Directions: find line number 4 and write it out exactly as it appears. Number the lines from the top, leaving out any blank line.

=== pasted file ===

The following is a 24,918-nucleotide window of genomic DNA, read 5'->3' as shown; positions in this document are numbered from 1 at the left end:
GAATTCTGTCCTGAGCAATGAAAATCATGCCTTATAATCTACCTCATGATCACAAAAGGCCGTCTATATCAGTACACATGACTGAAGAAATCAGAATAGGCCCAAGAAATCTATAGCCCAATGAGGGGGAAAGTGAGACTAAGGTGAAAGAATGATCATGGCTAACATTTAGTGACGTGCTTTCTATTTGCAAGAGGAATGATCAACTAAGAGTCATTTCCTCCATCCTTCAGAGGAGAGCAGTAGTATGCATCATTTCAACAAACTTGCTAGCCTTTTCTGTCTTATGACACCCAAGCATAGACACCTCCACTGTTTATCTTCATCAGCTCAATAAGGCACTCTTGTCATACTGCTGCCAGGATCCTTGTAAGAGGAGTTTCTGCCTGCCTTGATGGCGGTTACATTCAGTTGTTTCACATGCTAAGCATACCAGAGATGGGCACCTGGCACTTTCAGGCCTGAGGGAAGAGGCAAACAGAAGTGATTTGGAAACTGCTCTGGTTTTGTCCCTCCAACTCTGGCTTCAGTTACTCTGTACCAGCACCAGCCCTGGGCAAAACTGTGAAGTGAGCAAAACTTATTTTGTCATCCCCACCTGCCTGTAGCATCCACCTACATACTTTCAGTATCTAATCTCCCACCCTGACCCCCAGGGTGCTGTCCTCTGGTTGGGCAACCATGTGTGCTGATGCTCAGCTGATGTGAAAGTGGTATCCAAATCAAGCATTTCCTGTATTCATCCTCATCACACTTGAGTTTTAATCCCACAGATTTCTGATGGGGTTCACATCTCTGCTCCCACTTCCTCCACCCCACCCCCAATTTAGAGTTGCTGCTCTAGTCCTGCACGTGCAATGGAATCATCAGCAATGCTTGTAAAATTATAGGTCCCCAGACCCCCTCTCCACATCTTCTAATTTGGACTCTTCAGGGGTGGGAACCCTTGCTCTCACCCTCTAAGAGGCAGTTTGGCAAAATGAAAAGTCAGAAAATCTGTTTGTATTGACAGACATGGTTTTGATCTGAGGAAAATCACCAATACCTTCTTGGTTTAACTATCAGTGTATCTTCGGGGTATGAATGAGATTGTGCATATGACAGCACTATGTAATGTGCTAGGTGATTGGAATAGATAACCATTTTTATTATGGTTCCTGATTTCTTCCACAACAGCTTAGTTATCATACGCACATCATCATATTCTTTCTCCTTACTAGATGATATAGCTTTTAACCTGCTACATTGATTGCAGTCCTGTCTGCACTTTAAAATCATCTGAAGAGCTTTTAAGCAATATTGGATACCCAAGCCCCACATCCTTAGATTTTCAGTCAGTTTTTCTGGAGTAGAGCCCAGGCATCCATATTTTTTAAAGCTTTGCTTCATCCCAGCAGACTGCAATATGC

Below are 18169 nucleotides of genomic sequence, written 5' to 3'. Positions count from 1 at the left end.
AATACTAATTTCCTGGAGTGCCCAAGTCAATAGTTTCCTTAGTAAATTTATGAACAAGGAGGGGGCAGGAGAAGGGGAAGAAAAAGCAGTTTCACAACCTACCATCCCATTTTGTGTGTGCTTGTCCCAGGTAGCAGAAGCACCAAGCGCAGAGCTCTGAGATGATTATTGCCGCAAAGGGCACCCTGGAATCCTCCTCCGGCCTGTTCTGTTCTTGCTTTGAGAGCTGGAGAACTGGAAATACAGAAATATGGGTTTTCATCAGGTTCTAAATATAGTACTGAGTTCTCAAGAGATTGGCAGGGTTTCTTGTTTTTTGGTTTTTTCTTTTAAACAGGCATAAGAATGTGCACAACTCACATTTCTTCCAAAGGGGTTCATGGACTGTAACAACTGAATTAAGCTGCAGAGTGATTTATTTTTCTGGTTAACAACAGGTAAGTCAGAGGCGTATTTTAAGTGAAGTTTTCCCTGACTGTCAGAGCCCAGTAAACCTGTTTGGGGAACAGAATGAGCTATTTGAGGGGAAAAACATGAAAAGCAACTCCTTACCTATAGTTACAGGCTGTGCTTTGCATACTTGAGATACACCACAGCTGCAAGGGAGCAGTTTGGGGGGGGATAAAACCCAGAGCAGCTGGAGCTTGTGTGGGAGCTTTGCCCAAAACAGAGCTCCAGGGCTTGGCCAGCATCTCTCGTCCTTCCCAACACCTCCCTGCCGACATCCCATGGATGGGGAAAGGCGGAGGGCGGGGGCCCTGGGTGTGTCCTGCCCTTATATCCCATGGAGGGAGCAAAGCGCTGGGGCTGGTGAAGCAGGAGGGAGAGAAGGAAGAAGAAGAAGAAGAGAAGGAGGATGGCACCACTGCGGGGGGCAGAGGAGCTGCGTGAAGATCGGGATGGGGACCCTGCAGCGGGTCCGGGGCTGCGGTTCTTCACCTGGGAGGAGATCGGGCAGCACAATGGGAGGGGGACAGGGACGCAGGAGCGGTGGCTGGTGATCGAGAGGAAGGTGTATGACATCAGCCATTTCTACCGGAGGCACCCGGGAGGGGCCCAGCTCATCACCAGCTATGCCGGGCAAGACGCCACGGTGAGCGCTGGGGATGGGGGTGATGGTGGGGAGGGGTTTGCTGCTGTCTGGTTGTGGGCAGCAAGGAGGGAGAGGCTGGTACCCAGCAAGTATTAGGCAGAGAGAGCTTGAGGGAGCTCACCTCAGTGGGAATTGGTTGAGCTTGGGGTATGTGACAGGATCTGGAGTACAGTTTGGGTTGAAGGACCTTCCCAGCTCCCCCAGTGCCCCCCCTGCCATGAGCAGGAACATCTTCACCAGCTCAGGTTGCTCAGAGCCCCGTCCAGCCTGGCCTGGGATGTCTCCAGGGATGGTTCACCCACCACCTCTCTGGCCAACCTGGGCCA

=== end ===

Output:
AATACTAATTTCCTGGAGTGCCCAAGTCAATAGTTTCCTTAGTAAATTTATGAACAAGGAGGGGGCAGGAGAAGGGGAAGAAAAAGCAGTTTCACAACCTACCATCCCATTTTGTGTGTGCTTGTCCCAGGTAGCAGAAGCACCAAGCGCAGAGCTCTGAGATGATTATTGCCGCAAAGGGCACCCTGGAATCCTCCTCCGGCCTGTTCTGTTCTTGCTTTGAGAGCTGGAGAACTGGAAATACAGAAATATGGGTTTTCATCAGGTTCTAAATATAGTACTGAGTTCTCAAGAGATTGGCAGGGTTTCTTGTTTTTTGGTTTTTTCTTTTAAACAGGCATAAGAATGTGCACAACTCACATTTCTTCCAAAGGGGTTCATGGACTGTAACAACTGAATTAAGCTGCAGAGTGATTTATTTTTCTGGTTAACAACAGGTAAGTCAGAGGCGTATTTTAAGTGAAGTTTTCCCTGACTGTCAGAGCCCAGTAAACCTGTTTGGGGAACAGAATGAGCTATTTGAGGGGAAAAACATGAAAAGCAACTCCTTACCTATAGTTACAGGCTGTGCTTTGCATACTTGAGATACACCACAGCTGCAAGGGAGCAGTTTGGGGGGGGATAAAACCCAGAGCAGCTGGAGCTTGTGTGGGAGCTTTGCCCAAAACAGAGCTCCAGGGCTTGGCCAGCATCTCTCGTCCTTCCCAACACCTCCCTGCCGACATCCCATGGATGGGGAAAGGCGGAGGGCGGGGGCCCTGGGTGTGTCCTGCCCTTATATCCCATGGAGGGAGCAAAGCGCTGGGGCTGGTGAAGCAGGAGGGAGAGAAGGAAGAAGAAGAAGAAGAGAAGGAGGATGGCACCACTGCGGGGGGCAGAGGAGCTGCGTGAAGATCGGGATGGGGACCCTGCAGCGGGTCCGGGGCTGCGGTTCTTCACCTGGGAGGAGATCGGGCAGCACAATGGGAGGGGGACAGGGACGCAGGAGCGGTGGCTGGTGATCGAGAGGAAGGTGTATGACATCAGCCATTTCTACCGGAGGCACCCGGGAGGGGCCCAGCTCATCACCAGCTATGCCGGGCAAGACGCCACGGTGAGCGCTGGGGATGGGGGTGATGGTGGGGAGGGGTTTGCTGCTGTCTGGTTGTGGGCAGCAAGGAGGGAGAGGCTGGTACCCAGCAAGTATTAGGCAGAGAGAGCTTGAGGGAGCTCACCTCAGTGGGAATTGGTTGAGCTTGGGGTATGTGACAGGATCTGGAGTACAGTTTGGGTTGAAGGACCTTCCCAGCTCCCCCAGTGCCCCCCCTGCCATGAGCAGGAACATCTTCACCAGCTCAGGTTGCTCAGAGCCCCGTCCAGCCTGGCCTGGGATGTCTCCAGGGATGGTTCACCCACCACCTCTCTGGCCAACCTGGGCCA